My best distance is the half marathon. I have qualified for and ran the Boston Half Marathon, which is how I earned my Boston Athletic Association medal. I don’t mind running half marathons. I do like to change up my race distances every now and again. The half marathon is not my favorite distance. The full marathon may be my most challenging, but is also my favorite.

As I have gotten older, and am approaching the Masters category in a few years, I still have a dream of Boston and getting my BQ. I am not going to kill myself for it. Yes, I can sit there and crunch the numbers and amp up my training, but what is more important to me at this point in my life than achieving my BQ is ensuring my health and safety to be able to run as long as possible throughout my life. Getting a BQ is not going to mean anything if I push it so hard that I sustain an injury that ends my running career. I have already overcome so much to be able to run marathons: a total of 10 broken bones, which includes breaking my spine in three places and spending time in a wheelchair, to 5 concussions, to a patella tear that almost did end my running career.

I am part of this magical community called runners in which we wave at each other as we pass on the trail, we help each other when we are struggling, and we line the streets to cheer for random strangers as they participate in their distance event and run pass. Yes, I am screaming for you, Random Citizen! You are not almost there, but you do look amazing, even if you are grimacing like a monkey humping a football because you are living your dream of running a marathon! That makes you look beautiful.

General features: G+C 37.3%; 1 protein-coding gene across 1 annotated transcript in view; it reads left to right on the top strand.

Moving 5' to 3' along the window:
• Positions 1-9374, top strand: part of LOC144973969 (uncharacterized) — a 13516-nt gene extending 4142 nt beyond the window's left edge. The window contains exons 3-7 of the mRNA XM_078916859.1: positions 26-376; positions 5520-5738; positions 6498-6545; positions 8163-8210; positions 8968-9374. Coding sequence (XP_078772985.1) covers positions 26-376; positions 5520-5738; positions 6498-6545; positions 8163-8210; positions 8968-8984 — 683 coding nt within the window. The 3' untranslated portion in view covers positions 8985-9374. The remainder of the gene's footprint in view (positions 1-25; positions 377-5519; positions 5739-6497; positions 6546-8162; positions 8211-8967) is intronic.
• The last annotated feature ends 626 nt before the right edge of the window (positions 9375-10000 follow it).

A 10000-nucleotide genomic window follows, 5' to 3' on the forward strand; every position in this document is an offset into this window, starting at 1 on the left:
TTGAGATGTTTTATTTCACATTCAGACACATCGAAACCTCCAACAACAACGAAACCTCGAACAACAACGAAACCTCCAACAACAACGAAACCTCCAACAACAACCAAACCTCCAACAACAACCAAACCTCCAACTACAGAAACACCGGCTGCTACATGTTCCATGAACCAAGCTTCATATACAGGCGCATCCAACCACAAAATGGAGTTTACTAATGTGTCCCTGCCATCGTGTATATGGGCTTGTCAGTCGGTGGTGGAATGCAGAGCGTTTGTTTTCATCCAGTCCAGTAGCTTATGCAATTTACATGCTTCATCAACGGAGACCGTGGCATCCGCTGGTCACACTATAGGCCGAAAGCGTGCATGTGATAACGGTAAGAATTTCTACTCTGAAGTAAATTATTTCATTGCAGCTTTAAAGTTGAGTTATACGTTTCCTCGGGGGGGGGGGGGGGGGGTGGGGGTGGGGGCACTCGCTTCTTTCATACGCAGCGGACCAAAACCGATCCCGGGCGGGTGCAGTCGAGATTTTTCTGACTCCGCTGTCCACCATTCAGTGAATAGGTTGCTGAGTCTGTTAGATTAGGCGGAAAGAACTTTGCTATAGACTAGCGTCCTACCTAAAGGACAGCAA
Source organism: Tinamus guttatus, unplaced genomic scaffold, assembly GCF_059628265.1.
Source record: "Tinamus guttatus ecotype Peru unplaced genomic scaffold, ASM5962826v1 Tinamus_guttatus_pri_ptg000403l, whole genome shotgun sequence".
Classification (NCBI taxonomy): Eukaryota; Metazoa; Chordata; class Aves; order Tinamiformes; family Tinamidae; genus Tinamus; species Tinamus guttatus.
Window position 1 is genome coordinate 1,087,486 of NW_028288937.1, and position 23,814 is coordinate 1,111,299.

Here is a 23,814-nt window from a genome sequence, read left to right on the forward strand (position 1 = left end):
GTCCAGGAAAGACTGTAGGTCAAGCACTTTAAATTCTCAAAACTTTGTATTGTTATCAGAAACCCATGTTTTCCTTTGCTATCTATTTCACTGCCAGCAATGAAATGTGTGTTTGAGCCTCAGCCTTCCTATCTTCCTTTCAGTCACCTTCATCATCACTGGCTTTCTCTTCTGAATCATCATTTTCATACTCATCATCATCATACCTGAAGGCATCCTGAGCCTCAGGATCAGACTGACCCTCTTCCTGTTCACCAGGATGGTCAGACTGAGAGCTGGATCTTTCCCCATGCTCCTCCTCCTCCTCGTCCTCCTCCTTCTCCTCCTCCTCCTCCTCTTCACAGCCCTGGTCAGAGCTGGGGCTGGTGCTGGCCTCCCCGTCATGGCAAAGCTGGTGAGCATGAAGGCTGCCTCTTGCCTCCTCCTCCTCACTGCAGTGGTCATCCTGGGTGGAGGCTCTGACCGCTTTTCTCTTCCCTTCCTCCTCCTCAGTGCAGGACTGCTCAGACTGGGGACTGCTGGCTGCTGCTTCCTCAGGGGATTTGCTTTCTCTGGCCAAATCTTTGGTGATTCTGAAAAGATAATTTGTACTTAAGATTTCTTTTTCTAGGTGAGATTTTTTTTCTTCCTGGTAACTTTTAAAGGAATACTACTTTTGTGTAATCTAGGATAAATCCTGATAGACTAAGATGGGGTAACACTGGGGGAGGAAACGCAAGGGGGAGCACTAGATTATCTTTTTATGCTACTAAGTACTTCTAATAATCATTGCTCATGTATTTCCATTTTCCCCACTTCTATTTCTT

It doesn’t matter if you get a BQ or not. It does not matter if you come in first, middle or last. It doesn’t matter how many people have crossed that finish line before you, as long as you cross it. Many of us will never get our “15 minutes of fame.” But, you will get 1 second. That one second that your foot hits that finish line and clocks your time for completion, that one moment that you finish your marathon, whether it is your 1st, your 15th, or your 20th, that one moment YOU are the greatest athlete on the planet. That one-second is yours to own. You can say, “I did this.” “I ran a marathon.” Less than 1% of the world’s population can say that, folks.

Boston is every runner’s dream and it is always out there. For me, what is most important is not that I cross the finish line in Boston, but that I continue to keep crossing finish lines anywhere. We are all part of the same community. Boston is the oldest, most prestigious, and most beloved race. Even if you never achieve your BQ, that finish line belongs to all of us. It is the embodiment of all our hopes and dreams. If you never qualify for the bib, you can go spectate. You can still be part of the dream. Whether you are on the race course or part of the crowd, the magic that is Boston will course through your veins. A popular saying has been attributed to many, so it’s origin is uncertain states: “If you ever lose faith in humanity, go watch a marathon.” It’s true. Even if you never get your BQ, the magic of Boston can be experienced just by being there. Boston is every man’s dream.

As I approach medal # 14 this weekend, Boston is still my dream. Always was, always has been, and always will be. I chose one of the top ten fastest race courses in the country with a net elevation drop of 800 feet for my 14th race in an effort to qualify. Will I get my BQ? Probably not. But I will cross the finish line, and I will be able to train next year to cross a finish line somewhere else again. I will cross the start line. I will cross the finish line. I will run a good race.

Every April, whether we have achieved a BQ or not, the world watches with love and hope as people run the Boston Marathon. We are all running down a dream.